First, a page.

Merry bells | Bell Wort
Merry bells, scientifically known as Uvularia grandiflora, are small yellow flowers native to central and eastern North America. Their native range includes the Dakotas, Kansas, Oklahoma, Louisiana, Georgia, Manitoba, Ontario, Quebec, and isolated populations along Maryland's Chesapeake Bay. They are listed as endangered in Connecticut and New Hampshire. Planting this flower in its native area has no adverse effect on the local ecosystem. They are also very attractive to a variety of bee species, which can give any garden an advantage when trying to attract pollinators to other local plants in your area.
This flower grows typically around 30 inches (75 centimeters) in height and 1 foot (30 centimeters) in width. Their dainty flowers have yellow petals that hang from the stem. The weight of the flower pulls the flower down, giving it a very delicate and fragile appearance. The tall green stems and hanging leaves from these plants make for great foliage and ground coverage when planning a flower garden. These plants grow best in wooded areas with fertile soil. They can tolerate calcareous to neutral ground, and open shade. They bloom in mid to late spring.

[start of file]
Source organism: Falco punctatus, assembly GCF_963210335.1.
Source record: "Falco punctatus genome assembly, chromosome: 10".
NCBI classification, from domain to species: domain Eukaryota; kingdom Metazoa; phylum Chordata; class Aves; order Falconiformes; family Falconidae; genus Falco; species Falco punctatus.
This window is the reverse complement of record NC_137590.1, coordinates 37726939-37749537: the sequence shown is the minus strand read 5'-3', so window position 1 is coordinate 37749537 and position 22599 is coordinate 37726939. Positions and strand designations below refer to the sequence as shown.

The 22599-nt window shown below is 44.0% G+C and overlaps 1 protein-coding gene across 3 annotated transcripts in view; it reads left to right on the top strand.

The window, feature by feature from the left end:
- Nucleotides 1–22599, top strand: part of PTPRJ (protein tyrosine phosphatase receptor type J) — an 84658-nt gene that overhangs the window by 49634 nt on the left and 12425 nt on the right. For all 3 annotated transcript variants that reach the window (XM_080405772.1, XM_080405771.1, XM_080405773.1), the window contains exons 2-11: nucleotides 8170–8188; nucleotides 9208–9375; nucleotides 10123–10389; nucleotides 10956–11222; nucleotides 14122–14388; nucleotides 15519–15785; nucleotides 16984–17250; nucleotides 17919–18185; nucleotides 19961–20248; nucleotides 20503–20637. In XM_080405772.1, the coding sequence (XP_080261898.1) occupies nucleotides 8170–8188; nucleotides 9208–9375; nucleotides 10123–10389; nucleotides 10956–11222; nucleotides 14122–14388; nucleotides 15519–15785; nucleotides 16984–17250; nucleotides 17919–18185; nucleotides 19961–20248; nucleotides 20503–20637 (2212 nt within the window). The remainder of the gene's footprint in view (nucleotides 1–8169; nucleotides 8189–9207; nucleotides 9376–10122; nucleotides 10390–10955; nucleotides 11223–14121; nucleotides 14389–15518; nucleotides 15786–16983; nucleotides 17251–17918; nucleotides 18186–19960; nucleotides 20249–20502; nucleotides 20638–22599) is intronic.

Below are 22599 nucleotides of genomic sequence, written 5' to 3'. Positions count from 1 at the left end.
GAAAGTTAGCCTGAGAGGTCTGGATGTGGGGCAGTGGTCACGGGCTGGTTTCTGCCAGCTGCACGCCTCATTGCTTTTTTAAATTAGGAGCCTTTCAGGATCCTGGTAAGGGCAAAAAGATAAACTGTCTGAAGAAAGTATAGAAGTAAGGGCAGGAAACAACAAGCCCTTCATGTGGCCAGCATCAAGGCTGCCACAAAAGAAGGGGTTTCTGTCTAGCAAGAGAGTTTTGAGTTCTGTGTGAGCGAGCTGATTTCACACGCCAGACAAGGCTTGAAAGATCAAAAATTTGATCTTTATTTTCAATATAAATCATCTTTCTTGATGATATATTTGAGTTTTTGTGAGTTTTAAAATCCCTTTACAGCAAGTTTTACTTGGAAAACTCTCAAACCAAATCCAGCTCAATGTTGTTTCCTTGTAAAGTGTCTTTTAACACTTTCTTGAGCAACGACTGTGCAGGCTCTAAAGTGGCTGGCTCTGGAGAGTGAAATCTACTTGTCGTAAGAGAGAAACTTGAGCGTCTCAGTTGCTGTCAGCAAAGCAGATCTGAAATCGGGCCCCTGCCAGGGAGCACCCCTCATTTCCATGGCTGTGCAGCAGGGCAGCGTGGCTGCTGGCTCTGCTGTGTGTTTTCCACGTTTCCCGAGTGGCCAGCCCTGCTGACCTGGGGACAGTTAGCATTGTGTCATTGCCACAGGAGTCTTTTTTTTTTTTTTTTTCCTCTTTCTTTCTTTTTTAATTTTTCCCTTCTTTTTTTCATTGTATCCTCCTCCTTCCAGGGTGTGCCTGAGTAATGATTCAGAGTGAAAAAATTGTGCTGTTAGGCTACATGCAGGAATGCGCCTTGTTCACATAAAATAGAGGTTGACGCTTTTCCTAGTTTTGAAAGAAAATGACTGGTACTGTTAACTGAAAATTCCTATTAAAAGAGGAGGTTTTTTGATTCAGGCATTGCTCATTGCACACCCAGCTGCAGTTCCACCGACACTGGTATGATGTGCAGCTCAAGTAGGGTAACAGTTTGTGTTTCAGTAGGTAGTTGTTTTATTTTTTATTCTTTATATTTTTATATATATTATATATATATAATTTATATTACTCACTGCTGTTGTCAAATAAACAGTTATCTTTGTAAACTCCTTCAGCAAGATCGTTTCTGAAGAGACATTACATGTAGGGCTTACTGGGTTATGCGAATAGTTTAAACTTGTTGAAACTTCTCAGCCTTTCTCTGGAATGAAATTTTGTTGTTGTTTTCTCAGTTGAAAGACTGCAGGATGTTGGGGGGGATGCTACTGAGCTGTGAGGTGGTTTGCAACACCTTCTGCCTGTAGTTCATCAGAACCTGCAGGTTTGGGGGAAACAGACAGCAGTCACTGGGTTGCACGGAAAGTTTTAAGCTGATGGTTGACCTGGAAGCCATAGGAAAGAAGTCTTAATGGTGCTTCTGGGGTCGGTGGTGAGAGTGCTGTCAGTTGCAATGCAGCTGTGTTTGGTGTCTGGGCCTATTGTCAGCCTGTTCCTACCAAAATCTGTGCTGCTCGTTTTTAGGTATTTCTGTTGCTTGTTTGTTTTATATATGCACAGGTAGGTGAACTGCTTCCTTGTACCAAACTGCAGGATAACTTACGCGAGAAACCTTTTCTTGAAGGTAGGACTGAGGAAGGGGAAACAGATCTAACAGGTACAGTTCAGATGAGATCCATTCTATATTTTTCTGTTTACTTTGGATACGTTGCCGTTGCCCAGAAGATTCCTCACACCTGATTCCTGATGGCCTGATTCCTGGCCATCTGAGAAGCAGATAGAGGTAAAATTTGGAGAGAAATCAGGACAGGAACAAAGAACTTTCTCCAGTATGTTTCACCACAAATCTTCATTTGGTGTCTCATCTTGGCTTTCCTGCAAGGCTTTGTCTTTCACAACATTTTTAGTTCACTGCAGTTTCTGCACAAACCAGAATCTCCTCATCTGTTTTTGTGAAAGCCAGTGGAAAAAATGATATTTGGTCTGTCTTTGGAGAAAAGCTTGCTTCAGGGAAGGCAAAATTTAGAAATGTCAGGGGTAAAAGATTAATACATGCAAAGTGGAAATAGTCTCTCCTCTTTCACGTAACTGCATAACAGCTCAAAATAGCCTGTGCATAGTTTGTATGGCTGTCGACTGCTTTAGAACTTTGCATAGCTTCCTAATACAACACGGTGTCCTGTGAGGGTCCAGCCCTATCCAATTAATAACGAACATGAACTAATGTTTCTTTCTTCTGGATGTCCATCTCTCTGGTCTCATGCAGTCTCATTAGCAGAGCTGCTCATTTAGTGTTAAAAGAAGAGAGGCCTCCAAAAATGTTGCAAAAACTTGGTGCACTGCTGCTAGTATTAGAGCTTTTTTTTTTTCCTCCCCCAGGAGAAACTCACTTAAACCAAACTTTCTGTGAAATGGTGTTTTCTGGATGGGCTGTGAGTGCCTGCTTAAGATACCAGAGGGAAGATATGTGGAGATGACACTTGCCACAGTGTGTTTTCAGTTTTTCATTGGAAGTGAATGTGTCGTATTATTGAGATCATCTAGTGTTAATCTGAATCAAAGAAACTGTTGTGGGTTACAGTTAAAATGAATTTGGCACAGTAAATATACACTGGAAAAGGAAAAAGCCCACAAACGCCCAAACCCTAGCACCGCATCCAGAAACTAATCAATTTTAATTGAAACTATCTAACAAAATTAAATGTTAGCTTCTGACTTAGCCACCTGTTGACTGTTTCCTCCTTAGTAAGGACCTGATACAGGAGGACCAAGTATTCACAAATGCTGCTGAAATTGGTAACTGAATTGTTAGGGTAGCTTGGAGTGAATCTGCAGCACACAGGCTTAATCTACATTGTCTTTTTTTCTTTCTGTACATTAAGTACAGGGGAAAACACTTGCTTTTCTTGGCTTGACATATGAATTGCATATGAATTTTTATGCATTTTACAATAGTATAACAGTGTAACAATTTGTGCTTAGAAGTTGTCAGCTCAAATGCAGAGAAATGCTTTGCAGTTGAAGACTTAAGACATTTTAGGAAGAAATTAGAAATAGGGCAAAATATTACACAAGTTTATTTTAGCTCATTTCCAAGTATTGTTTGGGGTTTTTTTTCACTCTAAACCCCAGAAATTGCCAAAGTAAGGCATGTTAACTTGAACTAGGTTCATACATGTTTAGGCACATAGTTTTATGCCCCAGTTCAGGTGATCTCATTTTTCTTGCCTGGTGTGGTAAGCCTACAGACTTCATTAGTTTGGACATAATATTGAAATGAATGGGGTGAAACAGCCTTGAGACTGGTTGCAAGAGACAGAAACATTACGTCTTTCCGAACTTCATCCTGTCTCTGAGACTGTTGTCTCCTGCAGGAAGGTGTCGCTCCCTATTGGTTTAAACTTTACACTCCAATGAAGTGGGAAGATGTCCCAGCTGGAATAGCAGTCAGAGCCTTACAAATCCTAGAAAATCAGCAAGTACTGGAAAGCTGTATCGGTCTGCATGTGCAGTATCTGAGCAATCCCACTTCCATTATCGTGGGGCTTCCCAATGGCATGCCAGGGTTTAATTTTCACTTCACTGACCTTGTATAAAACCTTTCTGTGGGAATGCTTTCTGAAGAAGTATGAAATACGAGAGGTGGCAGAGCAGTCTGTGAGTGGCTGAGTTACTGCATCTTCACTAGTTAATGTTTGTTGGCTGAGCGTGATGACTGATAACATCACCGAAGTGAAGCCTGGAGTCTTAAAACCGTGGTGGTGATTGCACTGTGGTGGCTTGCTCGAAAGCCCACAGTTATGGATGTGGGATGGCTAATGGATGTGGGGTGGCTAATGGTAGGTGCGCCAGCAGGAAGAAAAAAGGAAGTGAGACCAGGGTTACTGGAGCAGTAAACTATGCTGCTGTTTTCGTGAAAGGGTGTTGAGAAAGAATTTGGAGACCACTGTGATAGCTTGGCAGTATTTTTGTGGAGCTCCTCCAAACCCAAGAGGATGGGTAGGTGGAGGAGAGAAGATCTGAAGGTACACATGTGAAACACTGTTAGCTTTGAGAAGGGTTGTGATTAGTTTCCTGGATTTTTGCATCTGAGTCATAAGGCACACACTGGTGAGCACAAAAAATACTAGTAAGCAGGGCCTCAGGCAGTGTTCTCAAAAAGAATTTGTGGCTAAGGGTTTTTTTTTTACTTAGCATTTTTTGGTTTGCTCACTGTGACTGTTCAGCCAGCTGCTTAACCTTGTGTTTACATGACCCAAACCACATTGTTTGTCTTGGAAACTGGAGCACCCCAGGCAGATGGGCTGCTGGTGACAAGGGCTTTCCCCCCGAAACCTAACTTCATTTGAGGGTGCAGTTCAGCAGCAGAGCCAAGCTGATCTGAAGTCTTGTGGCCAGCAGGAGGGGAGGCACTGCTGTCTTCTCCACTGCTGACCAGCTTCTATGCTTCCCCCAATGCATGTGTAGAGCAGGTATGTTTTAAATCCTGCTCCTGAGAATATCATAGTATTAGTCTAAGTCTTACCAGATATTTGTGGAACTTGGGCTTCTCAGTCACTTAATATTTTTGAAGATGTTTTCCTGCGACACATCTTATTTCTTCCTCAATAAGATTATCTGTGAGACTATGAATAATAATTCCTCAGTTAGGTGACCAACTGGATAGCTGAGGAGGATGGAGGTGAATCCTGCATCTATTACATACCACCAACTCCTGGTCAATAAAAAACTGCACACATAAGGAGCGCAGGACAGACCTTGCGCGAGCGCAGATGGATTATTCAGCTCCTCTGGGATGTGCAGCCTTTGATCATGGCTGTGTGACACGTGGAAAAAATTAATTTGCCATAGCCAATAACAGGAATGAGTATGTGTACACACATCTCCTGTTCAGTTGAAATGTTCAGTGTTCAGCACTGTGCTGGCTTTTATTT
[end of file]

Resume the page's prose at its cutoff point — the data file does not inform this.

Merrybells are perennial plants, meaning that they can live longer than two years.
This makes these plants much more affordable since they do not always need to be replaced every year. This perennial flower will return every year without having to replant. This plant ships bare root year round. With their petite yellow blooms 2" dangling, the blossoms look celestial planted nearby Virginia Bluebells. Otherwise called bellwort, this native wildflower develops all through eastern North America in wet, deciduous woods. Plant these beauties in partial to full shade. The Latin name, Uvularia, originates from contrasting the blossom shape with the uvula in the back of the human throat.
Merry bells have a unique yellow flower that hangs upside down.
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